How do animals protect their skin from the sun? Brought to you by The American Academy of Dermatology

Animals need protection from the sun, too! Let's learn how different animals protect their skin from the powerful rays of the sun.
Meerkats have dark circles around their eyes, which protect their eyes from the sun.
Elephants cover themselves in dust to ward off bugs and protect their skin from the sun.
Pigs wallow in mud, which keeps them cool and when the mud dries, it leaves the pig with a protective coating that helps block harmful rays from the sun.
Koala bears avoid the sun by resting in trees with protective leaf cover during the day.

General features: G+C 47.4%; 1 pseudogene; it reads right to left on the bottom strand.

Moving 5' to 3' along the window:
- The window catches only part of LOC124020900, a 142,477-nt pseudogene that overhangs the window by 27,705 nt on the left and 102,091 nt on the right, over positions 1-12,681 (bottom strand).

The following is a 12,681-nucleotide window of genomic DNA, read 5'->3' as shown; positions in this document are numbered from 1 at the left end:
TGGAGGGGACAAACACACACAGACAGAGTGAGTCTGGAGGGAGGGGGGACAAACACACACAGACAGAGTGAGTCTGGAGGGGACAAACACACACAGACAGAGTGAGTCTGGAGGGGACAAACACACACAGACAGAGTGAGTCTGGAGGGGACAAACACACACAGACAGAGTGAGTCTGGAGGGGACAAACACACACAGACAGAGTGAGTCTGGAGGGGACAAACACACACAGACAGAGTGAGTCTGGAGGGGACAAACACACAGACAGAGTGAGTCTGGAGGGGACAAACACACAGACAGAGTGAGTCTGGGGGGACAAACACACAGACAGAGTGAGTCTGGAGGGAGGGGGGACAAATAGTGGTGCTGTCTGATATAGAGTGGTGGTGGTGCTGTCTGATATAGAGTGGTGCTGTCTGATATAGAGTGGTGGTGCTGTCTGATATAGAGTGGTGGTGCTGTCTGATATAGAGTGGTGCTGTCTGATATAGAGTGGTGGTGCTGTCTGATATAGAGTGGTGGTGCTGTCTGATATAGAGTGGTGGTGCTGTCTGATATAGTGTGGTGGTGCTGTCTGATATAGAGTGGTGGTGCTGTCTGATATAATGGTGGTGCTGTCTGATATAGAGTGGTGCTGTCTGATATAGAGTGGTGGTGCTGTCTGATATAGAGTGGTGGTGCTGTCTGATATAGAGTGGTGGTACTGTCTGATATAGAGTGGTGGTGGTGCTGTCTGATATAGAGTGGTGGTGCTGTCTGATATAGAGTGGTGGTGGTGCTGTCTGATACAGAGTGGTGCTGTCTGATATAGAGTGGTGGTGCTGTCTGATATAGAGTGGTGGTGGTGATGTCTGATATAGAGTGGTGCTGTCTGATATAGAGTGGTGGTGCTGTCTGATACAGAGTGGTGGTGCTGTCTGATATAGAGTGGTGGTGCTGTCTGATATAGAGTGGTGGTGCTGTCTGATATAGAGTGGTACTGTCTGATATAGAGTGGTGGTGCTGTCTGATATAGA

Like koala bears, gorillas and other primates also avoid the sun during the day. They seek shade during the hottest parts of the day.
Giraffes have black tongues, which protect their tongues from the sun while eating from tree tops.
Much like people, dolphins and whales have a pigment called melanin that allows their skin to get darker in the sun. Spending time well below the surface of the water helps prevent sunburn.
Some fish, birds, amphibians, and reptiles have the genes to produce gadusol, a chemical that can act as a sunscreen
Hippopotamuses produce "sweat" made of reddish pigments that protect them from infections and sun damage. It also explains the misconception that they sweat blood.
Although a dog's fur helps protect it from the sun, dogs, especially those with short hair, can get sunburned. So always provide shade for your pup!

Learn how to protect your skin at www.SpotSkinCancer.org

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